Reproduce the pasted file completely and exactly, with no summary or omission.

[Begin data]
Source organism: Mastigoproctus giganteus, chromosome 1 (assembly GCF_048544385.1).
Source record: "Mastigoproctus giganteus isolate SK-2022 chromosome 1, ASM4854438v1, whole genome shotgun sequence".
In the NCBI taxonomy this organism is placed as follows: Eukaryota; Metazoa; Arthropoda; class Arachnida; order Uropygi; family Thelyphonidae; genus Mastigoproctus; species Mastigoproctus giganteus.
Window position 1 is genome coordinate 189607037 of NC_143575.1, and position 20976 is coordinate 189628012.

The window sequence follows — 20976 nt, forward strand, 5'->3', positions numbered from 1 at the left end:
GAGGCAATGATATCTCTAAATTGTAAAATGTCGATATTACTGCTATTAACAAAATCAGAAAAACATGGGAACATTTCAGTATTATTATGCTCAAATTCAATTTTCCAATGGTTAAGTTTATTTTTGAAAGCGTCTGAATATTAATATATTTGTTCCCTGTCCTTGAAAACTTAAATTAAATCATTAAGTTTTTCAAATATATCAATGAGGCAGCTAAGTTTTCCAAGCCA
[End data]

Source organism: Mastigoproctus giganteus, chromosome 1 (assembly GCF_048544385.1).
Source record: "Mastigoproctus giganteus isolate SK-2022 chromosome 1, ASM4854438v1, whole genome shotgun sequence".
In the NCBI taxonomy this organism is placed as follows: Eukaryota; Metazoa; Arthropoda; class Arachnida; order Uropygi; family Thelyphonidae; genus Mastigoproctus; species Mastigoproctus giganteus.
Window position 1 is genome coordinate 189607037 of NC_143575.1, and position 20976 is coordinate 189628012.

The window sequence follows — 20976 nt, forward strand, 5'->3', positions numbered from 1 at the left end:
GAGGCAATGATATCTCTAAATTGTAAAATGTCGATATTACTGCTATTAACAAAATCAGAAAAACATGGGAACATTTCAGTATTATTATGCTCAAATTCAATTTTCCAATGGTTAAGTTTATTTTTGAAAGCGTCTGAATATTAATATATTTGTTCCCTGTCCTTGAAAACTTAAATTAAATCATTAAGTTTTTCAAATATATCAATGAGGCAGCTAAGTTTTCCAAGCCA